When J.A. Barnes, a social anthropologist, studied a Norwegian fishing village and coined the term “social network” in the 1950s, few could have imagined that the advent of personal computers in the 1970s and the Internet in the 1980s would spawn the social networking services that today connect nearly half of the world’s population.
The web-based and mobile technologies and applications now comprising social media power much of today’s commercial and social communications, providing individuals and businesses with limitless opportunities to generate and publish electronic content: content that sometimes conflicts with policy application representations or the reported facts of insurance claims.
Once established, a user’s profile serves as the fuel for public and site-specific search engines, enabling others to find, observe, connect and share. And share they do. Social networks thrive on users pushing detail-rich text and image content previously considered to be private in an increasingly public direction. The what, when, where, how, and why of users’ personal and professional lives become the stuff of wall postings, status updates, check-ins, and tweets.
Debates as to why people broadcast so much personal and private information aside, social media content provides insurers of all types with opportunities to mine text, images and metadata that can be useful in the investigation and evaluation of both first- and third-party insurance claims. Insurers must be careful, however, to make sure that any gold they mine from social network and media content is not fools’ gold for, as Abraham Lincoln is quoted on the Internet to have once said, “The problem with quotes on the Internet is that you never know if they’re real.”
Finding Content Responsibly
There are essentially only two ways of finding and securing social media content that may be relevant to a first- or third-party claim: with the insured’s or claimant’s knowledge, or without it. Permission to access public or unprotected content is presumed. After all, tweets from an unprotected Twitter account are the functional equivalent of texting to the Internet and theoretically remain searchable and findable for as long as the Internet remains on.
Thirteen other states, however, expressly permit pretext interviews to obtain information in connection with an insurance transaction where there is a reasonable basis for suspecting criminal activity, fraud, material misrepresentation, or material nondisclosure in connection with an insurance claim. It may only be a matter of time before an insurer that uses pretextual methods to secure protected or non-public social media content is challenged in court for doing so. The potential consequences of obtaining such content by pretextual means potentially range from bad press to bad faith or extracontractual liability. Insureds and claimants have already argued that their protected social networking and media content is private, even though it is openly shared with hundreds or even thousands of their Facebook and MySpace “friends.”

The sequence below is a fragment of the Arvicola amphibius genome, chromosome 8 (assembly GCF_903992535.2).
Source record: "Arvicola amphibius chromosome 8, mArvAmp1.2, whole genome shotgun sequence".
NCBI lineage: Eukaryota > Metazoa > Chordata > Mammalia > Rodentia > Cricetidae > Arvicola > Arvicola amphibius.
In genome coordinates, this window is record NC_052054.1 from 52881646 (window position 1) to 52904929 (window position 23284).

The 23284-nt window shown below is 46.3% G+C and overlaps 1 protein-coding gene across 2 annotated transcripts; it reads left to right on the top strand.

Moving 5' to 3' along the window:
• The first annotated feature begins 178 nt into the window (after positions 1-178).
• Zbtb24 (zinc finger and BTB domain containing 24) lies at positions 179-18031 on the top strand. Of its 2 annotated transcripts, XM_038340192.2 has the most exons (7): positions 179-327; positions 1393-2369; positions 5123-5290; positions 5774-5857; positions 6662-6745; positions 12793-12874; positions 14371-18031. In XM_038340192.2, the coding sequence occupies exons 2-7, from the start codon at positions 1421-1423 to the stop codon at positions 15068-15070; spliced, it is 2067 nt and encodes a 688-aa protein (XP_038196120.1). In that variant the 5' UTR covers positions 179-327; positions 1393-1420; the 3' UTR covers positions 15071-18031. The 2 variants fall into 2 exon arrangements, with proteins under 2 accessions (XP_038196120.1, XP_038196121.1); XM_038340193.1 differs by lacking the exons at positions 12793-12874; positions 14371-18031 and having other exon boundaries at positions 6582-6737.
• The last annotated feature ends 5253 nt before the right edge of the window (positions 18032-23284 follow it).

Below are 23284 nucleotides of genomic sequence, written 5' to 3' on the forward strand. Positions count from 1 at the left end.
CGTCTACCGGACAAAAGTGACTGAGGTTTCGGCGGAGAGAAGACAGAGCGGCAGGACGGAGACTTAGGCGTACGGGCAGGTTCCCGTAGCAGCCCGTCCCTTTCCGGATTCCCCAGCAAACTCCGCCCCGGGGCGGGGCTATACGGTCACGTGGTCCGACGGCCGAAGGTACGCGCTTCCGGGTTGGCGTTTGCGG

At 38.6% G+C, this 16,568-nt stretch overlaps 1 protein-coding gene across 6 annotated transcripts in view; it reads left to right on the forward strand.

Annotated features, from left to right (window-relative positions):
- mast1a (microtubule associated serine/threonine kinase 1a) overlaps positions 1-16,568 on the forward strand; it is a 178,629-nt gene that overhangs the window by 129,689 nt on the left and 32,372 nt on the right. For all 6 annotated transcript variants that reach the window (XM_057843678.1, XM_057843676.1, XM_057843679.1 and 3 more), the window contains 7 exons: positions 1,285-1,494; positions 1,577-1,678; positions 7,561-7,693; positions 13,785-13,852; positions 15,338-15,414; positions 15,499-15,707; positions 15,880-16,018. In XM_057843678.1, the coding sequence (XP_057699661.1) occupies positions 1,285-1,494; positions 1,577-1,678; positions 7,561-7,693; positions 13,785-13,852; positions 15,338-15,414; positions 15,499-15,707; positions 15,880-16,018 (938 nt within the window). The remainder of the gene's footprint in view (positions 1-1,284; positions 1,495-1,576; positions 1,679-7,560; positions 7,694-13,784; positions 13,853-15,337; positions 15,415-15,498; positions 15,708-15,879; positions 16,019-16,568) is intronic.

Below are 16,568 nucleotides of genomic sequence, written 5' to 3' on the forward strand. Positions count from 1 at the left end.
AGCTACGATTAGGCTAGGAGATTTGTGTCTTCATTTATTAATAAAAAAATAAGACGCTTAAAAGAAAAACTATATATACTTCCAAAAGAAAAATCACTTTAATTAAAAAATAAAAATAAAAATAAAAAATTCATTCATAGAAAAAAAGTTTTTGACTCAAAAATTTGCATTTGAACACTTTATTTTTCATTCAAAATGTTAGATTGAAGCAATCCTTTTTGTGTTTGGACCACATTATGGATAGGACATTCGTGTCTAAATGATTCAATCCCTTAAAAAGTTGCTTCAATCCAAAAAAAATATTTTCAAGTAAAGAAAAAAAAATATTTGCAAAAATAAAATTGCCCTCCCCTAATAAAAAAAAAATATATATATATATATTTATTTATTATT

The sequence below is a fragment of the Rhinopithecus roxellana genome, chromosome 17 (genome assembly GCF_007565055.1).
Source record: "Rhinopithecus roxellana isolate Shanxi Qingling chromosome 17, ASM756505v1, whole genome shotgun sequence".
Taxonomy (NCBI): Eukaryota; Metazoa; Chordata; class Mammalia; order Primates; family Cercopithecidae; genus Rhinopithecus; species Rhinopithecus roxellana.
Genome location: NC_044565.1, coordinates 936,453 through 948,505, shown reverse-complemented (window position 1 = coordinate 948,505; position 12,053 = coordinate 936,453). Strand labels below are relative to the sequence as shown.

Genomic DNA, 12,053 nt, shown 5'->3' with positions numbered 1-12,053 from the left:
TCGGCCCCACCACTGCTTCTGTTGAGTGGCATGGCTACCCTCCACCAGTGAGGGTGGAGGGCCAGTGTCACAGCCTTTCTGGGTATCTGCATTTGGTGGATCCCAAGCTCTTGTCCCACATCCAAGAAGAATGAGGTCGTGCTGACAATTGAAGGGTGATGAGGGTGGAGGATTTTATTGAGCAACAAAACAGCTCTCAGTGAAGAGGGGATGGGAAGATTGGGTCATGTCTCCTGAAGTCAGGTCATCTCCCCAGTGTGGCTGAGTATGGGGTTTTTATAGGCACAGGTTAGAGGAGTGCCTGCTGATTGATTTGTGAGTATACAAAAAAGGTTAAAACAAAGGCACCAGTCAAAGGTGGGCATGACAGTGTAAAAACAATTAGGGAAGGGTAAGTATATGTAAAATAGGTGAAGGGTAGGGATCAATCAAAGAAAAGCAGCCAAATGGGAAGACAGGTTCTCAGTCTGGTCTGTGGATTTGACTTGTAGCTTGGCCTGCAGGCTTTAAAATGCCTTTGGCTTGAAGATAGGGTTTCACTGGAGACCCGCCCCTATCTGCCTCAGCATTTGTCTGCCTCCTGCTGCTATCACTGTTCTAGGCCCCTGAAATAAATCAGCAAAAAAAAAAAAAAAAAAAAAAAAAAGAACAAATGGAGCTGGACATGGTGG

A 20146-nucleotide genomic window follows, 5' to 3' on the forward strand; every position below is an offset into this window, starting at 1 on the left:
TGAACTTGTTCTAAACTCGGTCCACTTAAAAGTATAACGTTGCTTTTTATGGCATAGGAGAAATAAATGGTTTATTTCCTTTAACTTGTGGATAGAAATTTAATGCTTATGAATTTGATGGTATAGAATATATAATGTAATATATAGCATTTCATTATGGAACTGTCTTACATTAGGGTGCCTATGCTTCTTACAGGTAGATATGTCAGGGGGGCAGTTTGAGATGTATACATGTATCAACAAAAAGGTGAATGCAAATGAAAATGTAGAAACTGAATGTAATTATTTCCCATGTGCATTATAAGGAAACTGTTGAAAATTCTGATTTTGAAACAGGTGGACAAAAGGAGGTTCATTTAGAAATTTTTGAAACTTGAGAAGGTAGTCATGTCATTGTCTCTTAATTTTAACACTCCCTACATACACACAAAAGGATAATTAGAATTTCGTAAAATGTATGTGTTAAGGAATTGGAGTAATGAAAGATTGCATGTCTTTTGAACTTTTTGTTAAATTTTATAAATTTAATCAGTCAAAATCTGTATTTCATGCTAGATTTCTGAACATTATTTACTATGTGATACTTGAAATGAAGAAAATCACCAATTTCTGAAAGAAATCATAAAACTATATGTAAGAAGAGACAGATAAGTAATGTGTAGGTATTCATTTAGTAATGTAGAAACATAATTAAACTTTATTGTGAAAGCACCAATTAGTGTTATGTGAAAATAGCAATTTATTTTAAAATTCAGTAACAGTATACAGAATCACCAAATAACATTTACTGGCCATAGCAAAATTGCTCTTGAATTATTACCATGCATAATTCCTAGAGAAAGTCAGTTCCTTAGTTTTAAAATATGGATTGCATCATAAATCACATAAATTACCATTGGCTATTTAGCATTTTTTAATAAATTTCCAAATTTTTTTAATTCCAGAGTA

Once a claim becomes litigated, however, accessing protected or non-public social media content may be possible with the user’s knowledge, but without his or her permission. There is a growing line of trial and appellate court case law in the U.S. upholding an insurer’s or insured’s right to discover the protected content of a plaintiff’s or claimant’s social networking account, provided the discovery demand for such content is both: narrowly tailored to produce relevant information and reasonably calculated to lead to the discovery of admissible evidence. Supporting such a discovery demand, however, may require the insurer already to have secured some content that contradicts the plaintiff’s or claimant’s claim, something that is difficult or even impossible to do without either utilizing pretextual means or gaining such content from existing “friends” of the plaintiff or claimant.
Insurers that conduct social media research should also consider using IP-address anonymizing software, browsers, or websites for visiting sites such as business websites and blogs on which users can track visits. Knowing which social networks allow users to “see” who’s visiting their profiles or pages can also be valuable. Always use protection when conducting social media research.
In a now famous cartoon published in The New Yorker in 1993, Peter Steiner captioned his drawing of a canine sitting at a desktop computer speaking to a canine on the floor below, “On the Internet, nobody knows you’re a dog.” That cartoon best sums up the reason insurers must verify whatever social media content they may be able to harvest as potentially relevant from the Internet. Unless and until the purported source of the text or images is verified, it will not be considered reliable enough to be admitted into evidence if the claim under investigation were to be denied and litigated and, therefore, should not form the basis of a decision as respects that claim.